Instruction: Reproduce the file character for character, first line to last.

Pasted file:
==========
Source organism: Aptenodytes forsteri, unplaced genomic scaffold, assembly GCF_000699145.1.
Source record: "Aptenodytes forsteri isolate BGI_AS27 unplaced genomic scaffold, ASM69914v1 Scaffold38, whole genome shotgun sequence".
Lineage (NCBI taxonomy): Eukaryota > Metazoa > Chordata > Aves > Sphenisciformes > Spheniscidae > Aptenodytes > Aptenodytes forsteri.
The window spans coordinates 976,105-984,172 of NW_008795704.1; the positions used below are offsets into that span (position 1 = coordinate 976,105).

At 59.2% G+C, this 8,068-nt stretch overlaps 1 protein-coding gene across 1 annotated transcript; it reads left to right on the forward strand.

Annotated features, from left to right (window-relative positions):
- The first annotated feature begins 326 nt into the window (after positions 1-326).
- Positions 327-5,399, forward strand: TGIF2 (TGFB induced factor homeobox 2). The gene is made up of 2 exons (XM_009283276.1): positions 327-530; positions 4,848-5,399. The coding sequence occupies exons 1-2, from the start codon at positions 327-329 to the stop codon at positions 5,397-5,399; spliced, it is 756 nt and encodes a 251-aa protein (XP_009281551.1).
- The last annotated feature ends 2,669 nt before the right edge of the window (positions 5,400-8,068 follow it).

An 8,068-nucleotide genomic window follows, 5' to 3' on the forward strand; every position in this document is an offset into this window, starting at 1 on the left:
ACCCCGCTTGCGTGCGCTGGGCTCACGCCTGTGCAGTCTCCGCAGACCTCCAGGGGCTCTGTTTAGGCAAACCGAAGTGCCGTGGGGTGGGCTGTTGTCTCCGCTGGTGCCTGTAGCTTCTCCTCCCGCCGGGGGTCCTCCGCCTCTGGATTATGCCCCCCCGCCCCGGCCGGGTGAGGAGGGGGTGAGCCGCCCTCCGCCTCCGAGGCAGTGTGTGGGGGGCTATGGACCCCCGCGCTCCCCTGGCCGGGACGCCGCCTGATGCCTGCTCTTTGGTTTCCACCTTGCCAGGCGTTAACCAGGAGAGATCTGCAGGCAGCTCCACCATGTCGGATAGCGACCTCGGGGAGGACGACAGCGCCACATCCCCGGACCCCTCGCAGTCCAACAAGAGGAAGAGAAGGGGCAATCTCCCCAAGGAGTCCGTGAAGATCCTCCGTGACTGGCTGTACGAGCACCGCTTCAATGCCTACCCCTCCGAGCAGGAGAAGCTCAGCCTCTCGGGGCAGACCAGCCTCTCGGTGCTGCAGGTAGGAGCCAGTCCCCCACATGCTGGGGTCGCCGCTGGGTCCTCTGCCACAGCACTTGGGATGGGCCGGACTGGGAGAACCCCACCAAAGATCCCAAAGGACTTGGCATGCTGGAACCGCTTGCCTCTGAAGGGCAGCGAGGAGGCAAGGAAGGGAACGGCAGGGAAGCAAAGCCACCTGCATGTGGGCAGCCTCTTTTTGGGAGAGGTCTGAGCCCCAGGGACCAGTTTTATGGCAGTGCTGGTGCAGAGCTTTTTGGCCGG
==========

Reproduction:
Source organism: Aptenodytes forsteri, unplaced genomic scaffold, assembly GCF_000699145.1.
Source record: "Aptenodytes forsteri isolate BGI_AS27 unplaced genomic scaffold, ASM69914v1 Scaffold38, whole genome shotgun sequence".
Lineage (NCBI taxonomy): Eukaryota > Metazoa > Chordata > Aves > Sphenisciformes > Spheniscidae > Aptenodytes > Aptenodytes forsteri.
The window spans coordinates 976,105-984,172 of NW_008795704.1; the positions used below are offsets into that span (position 1 = coordinate 976,105).

At 59.2% G+C, this 8,068-nt stretch overlaps 1 protein-coding gene across 1 annotated transcript; it reads left to right on the forward strand.

Annotated features, from left to right (window-relative positions):
- The first annotated feature begins 326 nt into the window (after positions 1-326).
- Positions 327-5,399, forward strand: TGIF2 (TGFB induced factor homeobox 2). The gene is made up of 2 exons (XM_009283276.1): positions 327-530; positions 4,848-5,399. The coding sequence occupies exons 1-2, from the start codon at positions 327-329 to the stop codon at positions 5,397-5,399; spliced, it is 756 nt and encodes a 251-aa protein (XP_009281551.1).
- The last annotated feature ends 2,669 nt before the right edge of the window (positions 5,400-8,068 follow it).

An 8,068-nucleotide genomic window follows, 5' to 3' on the forward strand; every position in this document is an offset into this window, starting at 1 on the left:
ACCCCGCTTGCGTGCGCTGGGCTCACGCCTGTGCAGTCTCCGCAGACCTCCAGGGGCTCTGTTTAGGCAAACCGAAGTGCCGTGGGGTGGGCTGTTGTCTCCGCTGGTGCCTGTAGCTTCTCCTCCCGCCGGGGGTCCTCCGCCTCTGGATTATGCCCCCCCGCCCCGGCCGGGTGAGGAGGGGGTGAGCCGCCCTCCGCCTCCGAGGCAGTGTGTGGGGGGCTATGGACCCCCGCGCTCCCCTGGCCGGGACGCCGCCTGATGCCTGCTCTTTGGTTTCCACCTTGCCAGGCGTTAACCAGGAGAGATCTGCAGGCAGCTCCACCATGTCGGATAGCGACCTCGGGGAGGACGACAGCGCCACATCCCCGGACCCCTCGCAGTCCAACAAGAGGAAGAGAAGGGGCAATCTCCCCAAGGAGTCCGTGAAGATCCTCCGTGACTGGCTGTACGAGCACCGCTTCAATGCCTACCCCTCCGAGCAGGAGAAGCTCAGCCTCTCGGGGCAGACCAGCCTCTCGGTGCTGCAGGTAGGAGCCAGTCCCCCACATGCTGGGGTCGCCGCTGGGTCCTCTGCCACAGCACTTGGGATGGGCCGGACTGGGAGAACCCCACCAAAGATCCCAAAGGACTTGGCATGCTGGAACCGCTTGCCTCTGAAGGGCAGCGAGGAGGCAAGGAAGGGAACGGCAGGGAAGCAAAGCCACCTGCATGTGGGCAGCCTCTTTTTGGGAGAGGTCTGAGCCCCAGGGACCAGTTTTATGGCAGTGCTGGTGCAGAGCTTTTTGGCCGG